Finally, original equipment manufacturers (OEMs) have developed proprietary mobile applications which are able to perform many features of a classic key fob. They also provide the added consumer benefit of being able to control their car ECU globally and even from the comfort of their own home. Such applications provide unique opportunities for attackers. They greatly increase the potential for extended remote vulnerabilities since these applications are typically able to send direct commands such as powering on and off a vehicle’s engine.
Reflection: Are there solutions available?
Despite these concerns, automotive is a robust industry. Attacks can and do have existing solutions which are often implemented into newer-age vehicles; or retrofitted onto older models. Here are several key examples of real-world recommendations and solutions addressing the most common and simplistic methods to deploy:
Manufacturers can employ rolling codes which are signal techniques that modify the information sent to the vehicle on every request. This allows each request to be unique, and thus are valid for the car only once. Additionally, consumers are suggested to lock, unlock and lock the car upon exiting a vehicle as a good habitual routine; hence, naturally invalidating the attack path an attacker could use to exploit the vehicle.
Designers can decrease the expected allowed response time for valid signals and increase the sensitivity of the in-vehicle receiver responsible for handling incoming door signals. It’s important, however, to note that jamming is not a simplistic concept. In addition, return acknowledgements can be utilised to ensure the original signal sent to unlock had been received successfully before a new one is processed. On the other hand, customers can easily store their sensitive keys within an inexpensive yet fashionable RF blocking containment unit to store keys in whenever possible.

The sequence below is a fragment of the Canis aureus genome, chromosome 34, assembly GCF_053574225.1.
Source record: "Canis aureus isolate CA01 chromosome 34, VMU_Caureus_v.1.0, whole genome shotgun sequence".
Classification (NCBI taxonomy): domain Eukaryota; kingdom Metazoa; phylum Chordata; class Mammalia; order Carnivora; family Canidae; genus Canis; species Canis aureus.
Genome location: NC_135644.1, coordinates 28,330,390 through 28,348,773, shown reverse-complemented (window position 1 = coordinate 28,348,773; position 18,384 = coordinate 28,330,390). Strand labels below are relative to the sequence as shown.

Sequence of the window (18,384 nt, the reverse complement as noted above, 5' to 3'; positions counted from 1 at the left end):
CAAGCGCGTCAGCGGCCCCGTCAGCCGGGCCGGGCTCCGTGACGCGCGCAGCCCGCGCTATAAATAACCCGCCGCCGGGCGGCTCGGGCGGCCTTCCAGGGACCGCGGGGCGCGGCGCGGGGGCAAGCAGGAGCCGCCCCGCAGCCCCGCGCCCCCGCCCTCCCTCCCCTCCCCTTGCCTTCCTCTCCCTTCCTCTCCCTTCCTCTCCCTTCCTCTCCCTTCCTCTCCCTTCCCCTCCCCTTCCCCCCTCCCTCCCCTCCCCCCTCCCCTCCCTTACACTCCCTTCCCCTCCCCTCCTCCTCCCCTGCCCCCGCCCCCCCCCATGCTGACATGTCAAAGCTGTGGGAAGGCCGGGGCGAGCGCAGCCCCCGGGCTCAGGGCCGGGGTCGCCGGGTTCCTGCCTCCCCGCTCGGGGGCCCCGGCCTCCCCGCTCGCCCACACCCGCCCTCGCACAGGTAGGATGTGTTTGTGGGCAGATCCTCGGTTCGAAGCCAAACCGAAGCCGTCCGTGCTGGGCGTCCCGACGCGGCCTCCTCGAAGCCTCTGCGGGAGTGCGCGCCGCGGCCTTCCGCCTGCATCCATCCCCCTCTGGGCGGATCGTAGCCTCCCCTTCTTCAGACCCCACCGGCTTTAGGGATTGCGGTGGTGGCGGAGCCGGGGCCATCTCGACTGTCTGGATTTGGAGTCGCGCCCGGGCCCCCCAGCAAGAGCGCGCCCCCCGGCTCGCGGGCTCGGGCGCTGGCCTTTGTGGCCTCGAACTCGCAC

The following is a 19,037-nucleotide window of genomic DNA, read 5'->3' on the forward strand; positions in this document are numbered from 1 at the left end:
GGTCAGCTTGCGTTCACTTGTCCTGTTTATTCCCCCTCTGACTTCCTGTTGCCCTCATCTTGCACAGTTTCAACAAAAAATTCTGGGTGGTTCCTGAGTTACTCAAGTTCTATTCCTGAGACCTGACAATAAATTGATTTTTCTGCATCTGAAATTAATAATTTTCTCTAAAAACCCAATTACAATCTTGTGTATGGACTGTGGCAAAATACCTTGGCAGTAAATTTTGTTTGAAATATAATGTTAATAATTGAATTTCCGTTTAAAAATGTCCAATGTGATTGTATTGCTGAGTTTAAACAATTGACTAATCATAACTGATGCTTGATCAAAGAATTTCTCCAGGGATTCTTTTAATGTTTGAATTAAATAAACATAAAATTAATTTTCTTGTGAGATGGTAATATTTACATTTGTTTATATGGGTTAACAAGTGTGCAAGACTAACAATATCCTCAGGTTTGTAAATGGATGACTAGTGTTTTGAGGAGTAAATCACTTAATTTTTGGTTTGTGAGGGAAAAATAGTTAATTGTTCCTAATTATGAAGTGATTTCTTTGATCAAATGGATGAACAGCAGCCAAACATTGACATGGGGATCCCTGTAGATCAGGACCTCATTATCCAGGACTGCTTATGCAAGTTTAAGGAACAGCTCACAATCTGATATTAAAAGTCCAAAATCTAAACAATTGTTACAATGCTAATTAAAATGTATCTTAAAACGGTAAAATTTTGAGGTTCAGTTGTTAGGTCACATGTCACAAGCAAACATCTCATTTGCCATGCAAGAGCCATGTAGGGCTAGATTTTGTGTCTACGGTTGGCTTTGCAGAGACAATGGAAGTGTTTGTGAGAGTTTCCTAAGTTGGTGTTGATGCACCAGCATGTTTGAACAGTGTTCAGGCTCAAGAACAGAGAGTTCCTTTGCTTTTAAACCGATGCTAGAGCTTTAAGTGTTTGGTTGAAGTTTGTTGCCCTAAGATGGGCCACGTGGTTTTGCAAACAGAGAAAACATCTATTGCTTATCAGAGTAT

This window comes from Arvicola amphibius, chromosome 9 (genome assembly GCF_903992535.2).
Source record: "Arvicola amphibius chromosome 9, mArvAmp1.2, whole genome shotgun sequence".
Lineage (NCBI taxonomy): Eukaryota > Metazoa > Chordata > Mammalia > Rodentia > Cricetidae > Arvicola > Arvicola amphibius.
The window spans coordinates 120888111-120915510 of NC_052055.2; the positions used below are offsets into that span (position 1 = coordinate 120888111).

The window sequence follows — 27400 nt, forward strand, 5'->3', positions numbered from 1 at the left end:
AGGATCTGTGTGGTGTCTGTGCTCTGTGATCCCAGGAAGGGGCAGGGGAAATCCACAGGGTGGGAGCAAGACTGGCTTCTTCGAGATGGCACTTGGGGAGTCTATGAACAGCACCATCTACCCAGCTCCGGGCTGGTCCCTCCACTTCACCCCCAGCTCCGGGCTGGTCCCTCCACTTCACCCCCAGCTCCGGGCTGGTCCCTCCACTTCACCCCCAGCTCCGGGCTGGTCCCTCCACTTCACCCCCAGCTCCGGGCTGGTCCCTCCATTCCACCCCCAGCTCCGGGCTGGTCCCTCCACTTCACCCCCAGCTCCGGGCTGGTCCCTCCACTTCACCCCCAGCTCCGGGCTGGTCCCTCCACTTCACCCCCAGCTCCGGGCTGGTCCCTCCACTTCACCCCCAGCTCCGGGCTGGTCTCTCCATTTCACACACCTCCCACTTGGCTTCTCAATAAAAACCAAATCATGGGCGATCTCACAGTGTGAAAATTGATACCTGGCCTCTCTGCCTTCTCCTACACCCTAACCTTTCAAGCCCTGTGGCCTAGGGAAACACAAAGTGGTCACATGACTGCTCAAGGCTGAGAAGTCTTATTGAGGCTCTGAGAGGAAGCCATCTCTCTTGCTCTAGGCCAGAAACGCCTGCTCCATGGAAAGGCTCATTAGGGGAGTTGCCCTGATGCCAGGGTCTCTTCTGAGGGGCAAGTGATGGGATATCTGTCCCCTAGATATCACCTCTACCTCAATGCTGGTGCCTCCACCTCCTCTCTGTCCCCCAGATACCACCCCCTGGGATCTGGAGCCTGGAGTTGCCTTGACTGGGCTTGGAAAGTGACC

Developers can deploy a system disallowing the installation of their secure applications on rooted or jailbroken phones as such devices are often used by attackers to bypass security mechanisms in place on mobile applications natively. Certificate pinning, application binary signing, and code obfuscation are further methods which can protect the application secrets and make it more difficult for an attacker to use the mobile application as a remote entry point to the vehicle. Supplementary solutions include implementing physical presence checks and refraining from deploying custom encryption implementations without verifying the cryptography via an established and extensive public review.
Whilst there are numerous actions that individual vehicle owners can take to ensure their vehicles remain as secure as possible under their control, the real security responsibility lies primarily with manufactures. Implementing the activities noted above are simply a starting point, and one in which many within the industry are already undertaking. Whilst the road ahead holds an evolving attack surface and threat landscape, the automotive industry is aggressively standing up to attackers.
The author is Samantha Isabelle Beaumont, senior software security consultant, Synopsys